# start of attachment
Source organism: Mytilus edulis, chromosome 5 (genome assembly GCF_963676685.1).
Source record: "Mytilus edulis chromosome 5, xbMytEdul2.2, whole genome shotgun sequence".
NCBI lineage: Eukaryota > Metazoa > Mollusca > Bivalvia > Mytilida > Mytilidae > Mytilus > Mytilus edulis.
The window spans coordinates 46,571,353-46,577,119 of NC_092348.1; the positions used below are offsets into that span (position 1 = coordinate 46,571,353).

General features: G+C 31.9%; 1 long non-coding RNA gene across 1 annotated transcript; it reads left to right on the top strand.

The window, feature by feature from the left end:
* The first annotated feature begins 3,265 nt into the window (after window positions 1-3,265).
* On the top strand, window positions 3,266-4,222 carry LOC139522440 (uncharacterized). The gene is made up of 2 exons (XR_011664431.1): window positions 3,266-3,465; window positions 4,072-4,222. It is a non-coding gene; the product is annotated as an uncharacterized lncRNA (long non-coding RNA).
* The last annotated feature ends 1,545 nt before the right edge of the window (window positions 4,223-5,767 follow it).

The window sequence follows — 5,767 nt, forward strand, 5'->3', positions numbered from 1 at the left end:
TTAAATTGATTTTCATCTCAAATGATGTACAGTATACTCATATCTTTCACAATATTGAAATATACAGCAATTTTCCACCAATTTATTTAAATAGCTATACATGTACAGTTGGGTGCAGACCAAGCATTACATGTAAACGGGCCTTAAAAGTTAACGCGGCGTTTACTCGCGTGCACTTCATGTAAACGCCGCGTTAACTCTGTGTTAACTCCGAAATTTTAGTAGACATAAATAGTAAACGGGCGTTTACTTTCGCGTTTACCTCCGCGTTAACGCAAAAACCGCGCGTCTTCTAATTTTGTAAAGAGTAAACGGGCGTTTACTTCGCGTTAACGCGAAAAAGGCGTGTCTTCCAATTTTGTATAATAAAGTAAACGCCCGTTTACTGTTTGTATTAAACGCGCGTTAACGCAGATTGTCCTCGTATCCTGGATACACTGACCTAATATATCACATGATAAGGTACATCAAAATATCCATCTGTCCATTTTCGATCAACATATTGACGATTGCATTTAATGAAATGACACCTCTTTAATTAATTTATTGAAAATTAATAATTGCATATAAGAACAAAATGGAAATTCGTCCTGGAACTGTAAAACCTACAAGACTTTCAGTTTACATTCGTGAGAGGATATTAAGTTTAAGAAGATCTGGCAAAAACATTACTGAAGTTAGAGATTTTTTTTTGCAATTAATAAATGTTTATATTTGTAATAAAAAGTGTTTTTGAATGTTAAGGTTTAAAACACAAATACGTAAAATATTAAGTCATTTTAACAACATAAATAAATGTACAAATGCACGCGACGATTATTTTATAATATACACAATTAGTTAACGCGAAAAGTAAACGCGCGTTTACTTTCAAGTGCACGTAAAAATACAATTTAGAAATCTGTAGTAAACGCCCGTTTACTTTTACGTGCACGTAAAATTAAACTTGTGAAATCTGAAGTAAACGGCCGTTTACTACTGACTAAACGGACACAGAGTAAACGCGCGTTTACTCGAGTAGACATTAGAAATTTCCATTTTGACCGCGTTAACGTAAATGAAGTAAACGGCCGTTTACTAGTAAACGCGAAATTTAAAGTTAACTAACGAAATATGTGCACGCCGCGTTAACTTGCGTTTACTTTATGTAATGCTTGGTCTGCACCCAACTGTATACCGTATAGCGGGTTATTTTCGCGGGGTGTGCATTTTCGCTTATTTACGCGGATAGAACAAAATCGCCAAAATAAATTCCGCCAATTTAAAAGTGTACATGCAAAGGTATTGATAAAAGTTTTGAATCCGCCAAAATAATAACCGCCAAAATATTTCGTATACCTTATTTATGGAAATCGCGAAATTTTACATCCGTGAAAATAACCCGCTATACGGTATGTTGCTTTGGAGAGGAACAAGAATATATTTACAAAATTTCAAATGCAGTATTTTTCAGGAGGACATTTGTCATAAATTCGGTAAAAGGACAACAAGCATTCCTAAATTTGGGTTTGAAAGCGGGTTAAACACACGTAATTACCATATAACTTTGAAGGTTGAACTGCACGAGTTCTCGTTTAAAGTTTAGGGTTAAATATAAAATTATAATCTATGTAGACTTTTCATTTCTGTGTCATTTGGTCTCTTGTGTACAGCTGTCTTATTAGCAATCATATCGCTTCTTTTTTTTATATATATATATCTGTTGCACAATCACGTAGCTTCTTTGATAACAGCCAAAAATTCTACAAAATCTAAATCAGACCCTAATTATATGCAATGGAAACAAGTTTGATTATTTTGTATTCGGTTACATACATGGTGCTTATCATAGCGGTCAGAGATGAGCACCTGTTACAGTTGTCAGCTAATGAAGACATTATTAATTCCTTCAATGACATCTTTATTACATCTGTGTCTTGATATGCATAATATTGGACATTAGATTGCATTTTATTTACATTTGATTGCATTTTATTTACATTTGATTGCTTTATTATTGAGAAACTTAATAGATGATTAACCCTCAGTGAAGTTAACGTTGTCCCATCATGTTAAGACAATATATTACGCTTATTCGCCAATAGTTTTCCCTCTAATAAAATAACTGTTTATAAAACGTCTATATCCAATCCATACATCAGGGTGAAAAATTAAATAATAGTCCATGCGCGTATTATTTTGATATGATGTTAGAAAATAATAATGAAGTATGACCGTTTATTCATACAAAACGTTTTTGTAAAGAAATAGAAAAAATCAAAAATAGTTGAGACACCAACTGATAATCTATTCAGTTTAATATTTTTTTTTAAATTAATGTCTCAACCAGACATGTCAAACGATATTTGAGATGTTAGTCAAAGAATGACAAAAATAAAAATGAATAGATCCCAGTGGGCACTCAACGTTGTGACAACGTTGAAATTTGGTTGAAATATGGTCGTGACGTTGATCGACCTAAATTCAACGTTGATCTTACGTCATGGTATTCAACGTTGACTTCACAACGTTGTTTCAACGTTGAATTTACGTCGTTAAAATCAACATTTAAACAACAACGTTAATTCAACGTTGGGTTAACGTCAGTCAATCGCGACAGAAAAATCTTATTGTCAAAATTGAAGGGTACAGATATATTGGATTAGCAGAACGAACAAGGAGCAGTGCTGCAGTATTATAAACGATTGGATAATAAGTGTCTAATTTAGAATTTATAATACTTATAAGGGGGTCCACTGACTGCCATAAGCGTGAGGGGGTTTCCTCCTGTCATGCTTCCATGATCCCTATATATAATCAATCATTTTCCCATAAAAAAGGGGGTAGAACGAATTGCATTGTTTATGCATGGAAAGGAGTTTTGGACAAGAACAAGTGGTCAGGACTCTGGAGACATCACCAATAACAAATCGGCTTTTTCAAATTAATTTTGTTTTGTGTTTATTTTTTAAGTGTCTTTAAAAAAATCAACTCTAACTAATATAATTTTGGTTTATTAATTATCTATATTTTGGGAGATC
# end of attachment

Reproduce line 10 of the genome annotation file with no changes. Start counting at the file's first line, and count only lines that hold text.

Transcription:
The window sequence follows — 5,767 nt, forward strand, 5'->3', positions numbered from 1 at the left end: